TAX reforms to benefit the “ultra-rich” were approved by the US Senate yesterday in President Donald Trump’s first major legislative victory.
Mr Trump took to Twitter to celebrate the approval of the $1.5 trillion (£1.1 trillion) tax bill that hands large tax breaks to corporations and small businesses.
Republicans claim the tax overhaul — the most drastic seen in the US for over 30 years — will put $4,000 (£2,982) into the pockets of working families because the corporate tax cuts would “trickle down” from the top.
Under the reform package, corporate tax will be slashed from 35 per cent to 21 per cent with individuals facing lower tax bills until 2025.
Democrats warn that the reforms are designed to benefit the “ultra rich” in an attempt to reduce the national deficit.
The Tax Policy Centre think tank estimated that any short-term benefits would be negligible by 2027. And it found that 53 per cent of taxpayers would face higher bills, many of them in the lower income brackets.
Analysts have suggested that the main beneficiaries will include the extremely wealthy and those sending children to private schools with families living in high-tax, high-cost states set to lose out.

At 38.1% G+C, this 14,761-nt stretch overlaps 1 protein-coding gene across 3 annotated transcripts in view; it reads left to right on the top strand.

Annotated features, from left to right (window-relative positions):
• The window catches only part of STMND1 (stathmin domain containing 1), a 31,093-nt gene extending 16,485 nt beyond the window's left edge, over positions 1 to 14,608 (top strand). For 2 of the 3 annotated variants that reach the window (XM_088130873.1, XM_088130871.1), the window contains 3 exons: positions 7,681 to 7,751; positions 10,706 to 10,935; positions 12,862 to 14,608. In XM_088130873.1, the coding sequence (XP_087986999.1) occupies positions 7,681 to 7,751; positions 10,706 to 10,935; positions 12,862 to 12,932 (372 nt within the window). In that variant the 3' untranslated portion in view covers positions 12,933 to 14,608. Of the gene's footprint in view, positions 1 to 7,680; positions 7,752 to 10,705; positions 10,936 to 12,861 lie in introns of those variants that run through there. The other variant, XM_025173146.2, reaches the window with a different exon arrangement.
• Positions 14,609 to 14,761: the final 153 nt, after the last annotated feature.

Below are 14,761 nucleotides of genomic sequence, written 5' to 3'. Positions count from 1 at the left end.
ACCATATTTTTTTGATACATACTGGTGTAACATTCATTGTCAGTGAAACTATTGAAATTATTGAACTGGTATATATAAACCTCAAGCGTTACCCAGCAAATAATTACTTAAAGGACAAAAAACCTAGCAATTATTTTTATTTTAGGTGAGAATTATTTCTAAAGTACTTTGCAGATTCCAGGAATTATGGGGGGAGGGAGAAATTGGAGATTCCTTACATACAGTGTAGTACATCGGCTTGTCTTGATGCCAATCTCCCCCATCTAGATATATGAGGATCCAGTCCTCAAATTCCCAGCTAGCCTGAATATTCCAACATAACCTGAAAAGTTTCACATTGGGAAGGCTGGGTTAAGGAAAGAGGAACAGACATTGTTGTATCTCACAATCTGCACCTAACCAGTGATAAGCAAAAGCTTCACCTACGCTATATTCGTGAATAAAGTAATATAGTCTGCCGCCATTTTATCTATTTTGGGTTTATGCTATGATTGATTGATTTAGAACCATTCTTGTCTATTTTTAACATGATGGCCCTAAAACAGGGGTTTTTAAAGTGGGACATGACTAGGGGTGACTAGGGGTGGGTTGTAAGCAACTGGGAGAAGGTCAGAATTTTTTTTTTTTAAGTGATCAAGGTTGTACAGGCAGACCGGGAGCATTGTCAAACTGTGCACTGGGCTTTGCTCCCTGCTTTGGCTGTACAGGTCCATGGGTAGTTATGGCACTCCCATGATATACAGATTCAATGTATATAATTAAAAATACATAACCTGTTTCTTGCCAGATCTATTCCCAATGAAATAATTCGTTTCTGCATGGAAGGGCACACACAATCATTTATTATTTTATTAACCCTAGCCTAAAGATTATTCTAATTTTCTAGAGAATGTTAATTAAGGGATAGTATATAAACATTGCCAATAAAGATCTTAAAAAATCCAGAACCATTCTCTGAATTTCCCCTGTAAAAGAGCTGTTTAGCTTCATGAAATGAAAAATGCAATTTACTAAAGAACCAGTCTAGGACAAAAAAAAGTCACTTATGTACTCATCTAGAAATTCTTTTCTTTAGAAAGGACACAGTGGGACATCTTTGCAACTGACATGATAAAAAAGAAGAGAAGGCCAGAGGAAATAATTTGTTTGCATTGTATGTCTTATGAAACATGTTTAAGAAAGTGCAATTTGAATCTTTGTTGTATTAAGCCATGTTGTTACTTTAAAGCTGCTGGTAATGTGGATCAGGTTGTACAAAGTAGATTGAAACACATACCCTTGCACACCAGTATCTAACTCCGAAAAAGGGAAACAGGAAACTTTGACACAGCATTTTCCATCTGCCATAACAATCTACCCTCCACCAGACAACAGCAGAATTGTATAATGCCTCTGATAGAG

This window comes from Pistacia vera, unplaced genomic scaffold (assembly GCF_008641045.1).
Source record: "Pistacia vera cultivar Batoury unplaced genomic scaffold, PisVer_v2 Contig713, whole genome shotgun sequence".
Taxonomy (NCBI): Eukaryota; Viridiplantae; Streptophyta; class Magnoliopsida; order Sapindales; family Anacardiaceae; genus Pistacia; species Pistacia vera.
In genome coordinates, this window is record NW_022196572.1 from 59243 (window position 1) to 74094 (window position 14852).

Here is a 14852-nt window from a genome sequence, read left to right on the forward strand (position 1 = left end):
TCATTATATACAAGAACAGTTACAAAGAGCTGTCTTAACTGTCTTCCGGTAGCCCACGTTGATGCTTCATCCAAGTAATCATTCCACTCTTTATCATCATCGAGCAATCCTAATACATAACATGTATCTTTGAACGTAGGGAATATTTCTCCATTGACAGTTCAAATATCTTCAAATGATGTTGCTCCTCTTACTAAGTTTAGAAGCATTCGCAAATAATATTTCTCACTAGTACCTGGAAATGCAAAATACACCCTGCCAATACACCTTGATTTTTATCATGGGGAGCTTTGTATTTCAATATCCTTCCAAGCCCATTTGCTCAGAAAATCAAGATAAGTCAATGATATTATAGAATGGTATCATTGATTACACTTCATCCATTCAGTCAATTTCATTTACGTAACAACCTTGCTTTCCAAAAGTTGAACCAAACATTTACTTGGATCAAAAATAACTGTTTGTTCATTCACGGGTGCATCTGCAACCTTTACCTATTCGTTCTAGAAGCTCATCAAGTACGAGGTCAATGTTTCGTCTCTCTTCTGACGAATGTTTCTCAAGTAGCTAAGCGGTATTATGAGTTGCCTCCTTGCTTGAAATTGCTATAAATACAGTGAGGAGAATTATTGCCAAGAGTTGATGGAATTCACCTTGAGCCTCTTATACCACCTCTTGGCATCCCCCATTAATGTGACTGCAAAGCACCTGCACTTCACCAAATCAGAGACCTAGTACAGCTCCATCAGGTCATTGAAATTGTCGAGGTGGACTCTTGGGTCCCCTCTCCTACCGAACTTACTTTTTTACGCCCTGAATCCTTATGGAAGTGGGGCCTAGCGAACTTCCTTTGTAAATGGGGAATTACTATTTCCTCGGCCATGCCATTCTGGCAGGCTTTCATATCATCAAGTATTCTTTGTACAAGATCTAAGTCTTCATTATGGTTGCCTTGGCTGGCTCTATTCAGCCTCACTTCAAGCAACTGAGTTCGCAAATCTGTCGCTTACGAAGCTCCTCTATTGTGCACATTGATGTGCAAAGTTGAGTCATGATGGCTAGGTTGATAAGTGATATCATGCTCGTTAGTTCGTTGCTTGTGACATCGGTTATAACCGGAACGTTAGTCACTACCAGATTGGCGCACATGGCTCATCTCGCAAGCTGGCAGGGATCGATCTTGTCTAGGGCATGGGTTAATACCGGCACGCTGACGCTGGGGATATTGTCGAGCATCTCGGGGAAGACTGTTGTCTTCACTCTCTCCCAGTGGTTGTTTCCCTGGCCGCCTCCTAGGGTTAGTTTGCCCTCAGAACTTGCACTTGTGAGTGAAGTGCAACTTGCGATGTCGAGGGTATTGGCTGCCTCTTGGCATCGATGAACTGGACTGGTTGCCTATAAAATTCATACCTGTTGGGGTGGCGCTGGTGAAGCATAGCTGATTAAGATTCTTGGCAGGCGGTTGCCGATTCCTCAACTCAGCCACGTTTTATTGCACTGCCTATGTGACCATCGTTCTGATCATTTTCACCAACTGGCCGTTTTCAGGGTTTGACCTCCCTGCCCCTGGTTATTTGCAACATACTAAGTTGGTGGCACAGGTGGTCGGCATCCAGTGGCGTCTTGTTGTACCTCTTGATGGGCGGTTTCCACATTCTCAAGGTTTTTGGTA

Voting was carried out along party lines with the Republicans in favour while the Democrats opposed the Bill. The House approved reforms by 227 to 203 with the Senate vote closer at 51 to 48 in favour.
Security staff bundled out protesters who shouted out “kill the Bill” from the Senate’s public gallery before the vote was announced.
A petition by the US’s largest federation of unions AFL-CIO said the labour movement was “putting politicians and corporations on notice” demanding the pay rise that they had been promised as a result of the Bill.
AFL-CIO secretary-treasurer Liz Shuler said that Republican lawmakers had promised corporations would use money from their tax cuts to boost wages and job numbers.
However she shared economists’ fears that the reforms would “funnel more money to CEOs” with tax loopholes used to outsource US jobs.
“A whopping 62 per cent of the tax breaks in the proposed legislation go to the wealthiest 1 per cent,” she said.
“Extreme legislators and corporate lobbyists authored many of the economic policies that have rigged the game against working families.
“Now it’s time for working people to hold corporations and politicians accountable.”
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